If a not-for-profit hospital creates a physician-hospital organization simply as a vehicle to share revenues with key physicians, the hospital is putting its tax-exempt status at risk, according to the Internal Revenue Service.
The IRS issued the warning in a 38-page article published in the agency's annual continuing professional education manual. The textbook, called the CPE, is a training manual for IRS auditors.
The material in the CPE doesn't hold any value as legal precedent, but it discloses the agency's current thinking on key tax policy and enforcement issues.
One article in the CPE discusses the tax implications of new delivery systems being formed by hospitals and physicians, including PHOs and MSOs, or medical service organizations. PHOs are designed to jointly market hospital and physician services to payers. MSOs are entities through which hospitals acquire and manage physician practices.
In its report, the IRS says PHOs aren't healthcare providers that practice medicine or operate hospitals. Hence, PHOs operate for the private benefit of their participating physicians and, therefore, don't qualify as tax-exempt public charities under Section 501(c)(3) of the federal tax code, according to the IRS.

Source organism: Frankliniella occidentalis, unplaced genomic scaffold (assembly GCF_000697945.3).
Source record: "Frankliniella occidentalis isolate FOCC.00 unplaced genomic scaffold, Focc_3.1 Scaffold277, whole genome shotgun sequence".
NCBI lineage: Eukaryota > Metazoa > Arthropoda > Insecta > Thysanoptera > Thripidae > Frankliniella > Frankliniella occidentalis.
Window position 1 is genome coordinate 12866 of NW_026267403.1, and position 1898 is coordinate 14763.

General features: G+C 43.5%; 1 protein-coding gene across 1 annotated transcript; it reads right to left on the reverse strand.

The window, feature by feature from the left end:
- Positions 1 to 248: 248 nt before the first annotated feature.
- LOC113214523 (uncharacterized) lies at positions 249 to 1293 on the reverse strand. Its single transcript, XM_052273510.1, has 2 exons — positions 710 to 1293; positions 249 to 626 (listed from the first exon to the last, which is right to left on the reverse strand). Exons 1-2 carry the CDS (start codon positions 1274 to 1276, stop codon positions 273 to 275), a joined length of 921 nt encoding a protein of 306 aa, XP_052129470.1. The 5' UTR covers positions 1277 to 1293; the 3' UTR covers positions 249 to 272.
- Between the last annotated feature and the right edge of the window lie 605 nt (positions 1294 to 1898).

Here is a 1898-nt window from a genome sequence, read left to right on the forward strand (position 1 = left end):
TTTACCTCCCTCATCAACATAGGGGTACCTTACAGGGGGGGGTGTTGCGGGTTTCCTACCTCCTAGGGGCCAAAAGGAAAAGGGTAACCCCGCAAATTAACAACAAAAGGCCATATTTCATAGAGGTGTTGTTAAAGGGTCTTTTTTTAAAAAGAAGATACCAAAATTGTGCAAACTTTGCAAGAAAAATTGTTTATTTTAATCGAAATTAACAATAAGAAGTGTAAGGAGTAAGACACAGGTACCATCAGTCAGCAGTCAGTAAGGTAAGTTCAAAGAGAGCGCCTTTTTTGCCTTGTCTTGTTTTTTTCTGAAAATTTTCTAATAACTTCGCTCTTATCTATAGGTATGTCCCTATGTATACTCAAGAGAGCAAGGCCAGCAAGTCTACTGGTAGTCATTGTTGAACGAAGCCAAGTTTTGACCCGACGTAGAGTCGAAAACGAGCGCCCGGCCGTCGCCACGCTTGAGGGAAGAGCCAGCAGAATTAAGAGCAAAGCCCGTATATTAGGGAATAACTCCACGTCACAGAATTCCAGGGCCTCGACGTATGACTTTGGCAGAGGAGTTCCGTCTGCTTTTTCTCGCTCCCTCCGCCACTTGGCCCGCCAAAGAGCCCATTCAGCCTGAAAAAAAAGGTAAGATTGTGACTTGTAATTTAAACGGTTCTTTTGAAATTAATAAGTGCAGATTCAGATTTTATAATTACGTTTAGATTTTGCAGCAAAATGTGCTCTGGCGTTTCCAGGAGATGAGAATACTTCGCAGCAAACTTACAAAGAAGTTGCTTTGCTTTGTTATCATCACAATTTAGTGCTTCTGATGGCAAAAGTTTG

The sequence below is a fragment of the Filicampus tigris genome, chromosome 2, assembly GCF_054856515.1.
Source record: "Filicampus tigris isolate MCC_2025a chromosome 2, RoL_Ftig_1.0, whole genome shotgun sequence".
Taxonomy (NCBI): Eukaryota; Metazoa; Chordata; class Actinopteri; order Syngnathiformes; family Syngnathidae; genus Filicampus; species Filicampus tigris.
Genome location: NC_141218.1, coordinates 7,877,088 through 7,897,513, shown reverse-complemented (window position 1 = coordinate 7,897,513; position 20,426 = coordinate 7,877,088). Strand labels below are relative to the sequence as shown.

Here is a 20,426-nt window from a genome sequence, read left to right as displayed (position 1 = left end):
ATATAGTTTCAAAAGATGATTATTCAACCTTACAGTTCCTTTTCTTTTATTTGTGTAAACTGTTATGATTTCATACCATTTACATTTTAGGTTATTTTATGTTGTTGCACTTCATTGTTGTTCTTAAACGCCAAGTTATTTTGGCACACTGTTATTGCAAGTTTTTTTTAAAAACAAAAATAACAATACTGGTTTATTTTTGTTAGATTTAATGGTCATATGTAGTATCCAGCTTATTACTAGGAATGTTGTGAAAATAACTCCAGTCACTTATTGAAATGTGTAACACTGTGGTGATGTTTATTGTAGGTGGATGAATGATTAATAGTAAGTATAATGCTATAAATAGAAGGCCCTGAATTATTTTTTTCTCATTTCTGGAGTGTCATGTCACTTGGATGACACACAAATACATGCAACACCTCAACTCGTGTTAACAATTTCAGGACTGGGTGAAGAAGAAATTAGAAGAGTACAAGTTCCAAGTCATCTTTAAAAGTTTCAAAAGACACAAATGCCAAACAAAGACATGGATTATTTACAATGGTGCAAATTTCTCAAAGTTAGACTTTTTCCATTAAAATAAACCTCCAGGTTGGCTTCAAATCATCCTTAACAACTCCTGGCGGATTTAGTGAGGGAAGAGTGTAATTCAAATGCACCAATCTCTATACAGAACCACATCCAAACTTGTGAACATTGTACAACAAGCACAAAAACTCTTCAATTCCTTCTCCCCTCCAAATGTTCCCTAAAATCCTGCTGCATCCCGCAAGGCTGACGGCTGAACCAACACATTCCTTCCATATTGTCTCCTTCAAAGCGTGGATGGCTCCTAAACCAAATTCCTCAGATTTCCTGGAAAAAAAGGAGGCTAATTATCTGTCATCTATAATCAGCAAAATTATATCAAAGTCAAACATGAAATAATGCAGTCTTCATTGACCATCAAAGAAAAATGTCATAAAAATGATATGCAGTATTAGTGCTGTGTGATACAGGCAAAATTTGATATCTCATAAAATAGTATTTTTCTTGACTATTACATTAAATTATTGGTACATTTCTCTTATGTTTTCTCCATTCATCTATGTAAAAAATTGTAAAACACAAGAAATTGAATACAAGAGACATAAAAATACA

Participation in a PHO by a not-for-profit hospital doesn't change that fact, the IRS said, because any benefit derived by the hospital is secondary to the benefit derived by the physicians.
In fact, participation in a PHO can jeopardize a hospital's tax-exemption if the PHO is simply a vehicle to share revenues with loyal physicians, the IRS says.
Under the tax code, the earnings of a tax-exempt organization can't "inure" to the benefit of private individuals.
In a separate article in the CPE, the IRS issued a warning to hospitals that are dissolving physician joint ventures because of new federal prohibitions against self-referral arrangements.
The IRS says above-market or excessive payments to physicians to compensate them for the dissolution of a joint venture could violate the prohibition on private inurement and jeopardize the hospital's tax status.